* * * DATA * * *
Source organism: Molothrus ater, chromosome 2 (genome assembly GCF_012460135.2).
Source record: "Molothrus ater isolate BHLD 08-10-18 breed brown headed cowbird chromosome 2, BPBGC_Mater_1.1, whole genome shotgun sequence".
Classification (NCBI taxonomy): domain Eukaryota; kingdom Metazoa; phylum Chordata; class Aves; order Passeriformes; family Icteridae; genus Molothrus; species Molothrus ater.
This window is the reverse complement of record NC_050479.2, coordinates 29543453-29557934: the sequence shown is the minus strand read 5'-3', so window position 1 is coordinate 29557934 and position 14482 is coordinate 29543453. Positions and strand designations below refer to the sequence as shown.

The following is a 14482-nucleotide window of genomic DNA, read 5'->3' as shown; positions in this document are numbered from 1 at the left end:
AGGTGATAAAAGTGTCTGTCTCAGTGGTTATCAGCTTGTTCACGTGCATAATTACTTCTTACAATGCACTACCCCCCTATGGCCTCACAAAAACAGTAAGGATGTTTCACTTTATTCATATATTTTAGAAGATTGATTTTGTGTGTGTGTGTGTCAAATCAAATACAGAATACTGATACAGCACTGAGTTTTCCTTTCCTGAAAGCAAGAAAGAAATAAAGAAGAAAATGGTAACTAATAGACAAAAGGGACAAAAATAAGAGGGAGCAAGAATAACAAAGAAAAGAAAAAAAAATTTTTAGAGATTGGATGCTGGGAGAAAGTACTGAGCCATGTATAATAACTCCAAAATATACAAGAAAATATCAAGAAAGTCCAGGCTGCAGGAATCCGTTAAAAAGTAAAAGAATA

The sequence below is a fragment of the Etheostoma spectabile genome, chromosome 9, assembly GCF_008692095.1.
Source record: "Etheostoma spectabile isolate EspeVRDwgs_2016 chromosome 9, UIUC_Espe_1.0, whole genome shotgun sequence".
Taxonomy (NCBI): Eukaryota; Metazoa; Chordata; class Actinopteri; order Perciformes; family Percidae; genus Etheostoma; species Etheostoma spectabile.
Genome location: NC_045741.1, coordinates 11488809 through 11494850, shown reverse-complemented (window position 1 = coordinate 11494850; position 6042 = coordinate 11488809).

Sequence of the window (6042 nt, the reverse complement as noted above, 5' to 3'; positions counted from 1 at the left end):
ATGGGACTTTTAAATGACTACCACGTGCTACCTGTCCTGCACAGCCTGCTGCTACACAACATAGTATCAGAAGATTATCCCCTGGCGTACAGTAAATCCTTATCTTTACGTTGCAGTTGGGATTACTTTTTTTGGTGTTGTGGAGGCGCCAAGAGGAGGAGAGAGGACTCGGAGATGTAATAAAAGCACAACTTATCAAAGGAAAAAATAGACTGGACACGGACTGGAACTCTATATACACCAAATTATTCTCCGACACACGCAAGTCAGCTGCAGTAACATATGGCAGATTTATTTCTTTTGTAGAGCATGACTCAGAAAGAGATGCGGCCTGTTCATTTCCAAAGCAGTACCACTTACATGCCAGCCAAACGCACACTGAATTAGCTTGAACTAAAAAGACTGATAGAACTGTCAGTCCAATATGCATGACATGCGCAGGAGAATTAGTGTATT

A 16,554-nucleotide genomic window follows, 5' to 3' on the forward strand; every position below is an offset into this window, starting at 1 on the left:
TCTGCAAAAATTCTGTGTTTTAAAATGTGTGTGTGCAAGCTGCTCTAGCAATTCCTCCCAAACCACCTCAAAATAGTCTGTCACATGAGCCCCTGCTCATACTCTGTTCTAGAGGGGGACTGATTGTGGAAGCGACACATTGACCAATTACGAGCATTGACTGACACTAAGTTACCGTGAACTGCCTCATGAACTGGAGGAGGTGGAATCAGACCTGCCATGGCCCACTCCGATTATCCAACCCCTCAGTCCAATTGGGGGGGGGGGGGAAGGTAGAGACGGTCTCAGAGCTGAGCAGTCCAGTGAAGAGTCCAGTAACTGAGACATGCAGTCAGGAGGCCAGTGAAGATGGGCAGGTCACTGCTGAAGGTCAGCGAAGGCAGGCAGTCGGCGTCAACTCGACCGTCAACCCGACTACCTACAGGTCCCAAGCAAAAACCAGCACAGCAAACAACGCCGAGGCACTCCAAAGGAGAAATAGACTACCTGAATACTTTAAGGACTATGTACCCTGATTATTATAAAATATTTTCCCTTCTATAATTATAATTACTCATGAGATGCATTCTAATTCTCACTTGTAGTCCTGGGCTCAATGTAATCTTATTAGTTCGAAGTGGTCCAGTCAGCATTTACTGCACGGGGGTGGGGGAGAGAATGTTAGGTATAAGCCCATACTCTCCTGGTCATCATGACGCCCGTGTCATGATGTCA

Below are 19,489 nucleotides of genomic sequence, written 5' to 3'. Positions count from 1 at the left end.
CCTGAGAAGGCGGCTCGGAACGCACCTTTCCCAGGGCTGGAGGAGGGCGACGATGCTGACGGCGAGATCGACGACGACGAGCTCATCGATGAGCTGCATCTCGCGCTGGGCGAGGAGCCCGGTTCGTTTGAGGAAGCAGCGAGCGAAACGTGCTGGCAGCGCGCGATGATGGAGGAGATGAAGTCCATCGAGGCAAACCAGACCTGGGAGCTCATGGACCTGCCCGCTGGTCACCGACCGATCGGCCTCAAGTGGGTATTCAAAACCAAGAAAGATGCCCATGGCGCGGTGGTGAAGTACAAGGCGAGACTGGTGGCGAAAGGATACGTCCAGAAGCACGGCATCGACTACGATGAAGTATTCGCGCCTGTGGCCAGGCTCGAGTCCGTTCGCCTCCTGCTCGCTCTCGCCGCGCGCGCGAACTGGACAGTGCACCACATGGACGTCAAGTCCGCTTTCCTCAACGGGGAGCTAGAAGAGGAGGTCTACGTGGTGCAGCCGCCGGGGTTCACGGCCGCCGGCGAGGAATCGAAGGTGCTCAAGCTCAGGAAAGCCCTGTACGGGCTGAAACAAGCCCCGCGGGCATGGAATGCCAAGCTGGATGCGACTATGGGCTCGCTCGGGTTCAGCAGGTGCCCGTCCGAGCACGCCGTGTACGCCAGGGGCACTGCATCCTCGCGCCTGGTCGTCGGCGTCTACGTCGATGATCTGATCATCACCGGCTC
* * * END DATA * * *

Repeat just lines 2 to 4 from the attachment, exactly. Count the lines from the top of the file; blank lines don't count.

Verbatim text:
Source record: "Molothrus ater isolate BHLD 08-10-18 breed brown headed cowbird chromosome 2, BPBGC_Mater_1.1, whole genome shotgun sequence".
Classification (NCBI taxonomy): domain Eukaryota; kingdom Metazoa; phylum Chordata; class Aves; order Passeriformes; family Icteridae; genus Molothrus; species Molothrus ater.
This window is the reverse complement of record NC_050479.2, coordinates 29543453-29557934: the sequence shown is the minus strand read 5'-3', so window position 1 is coordinate 29557934 and position 14482 is coordinate 29543453. Positions and strand designations below refer to the sequence as shown.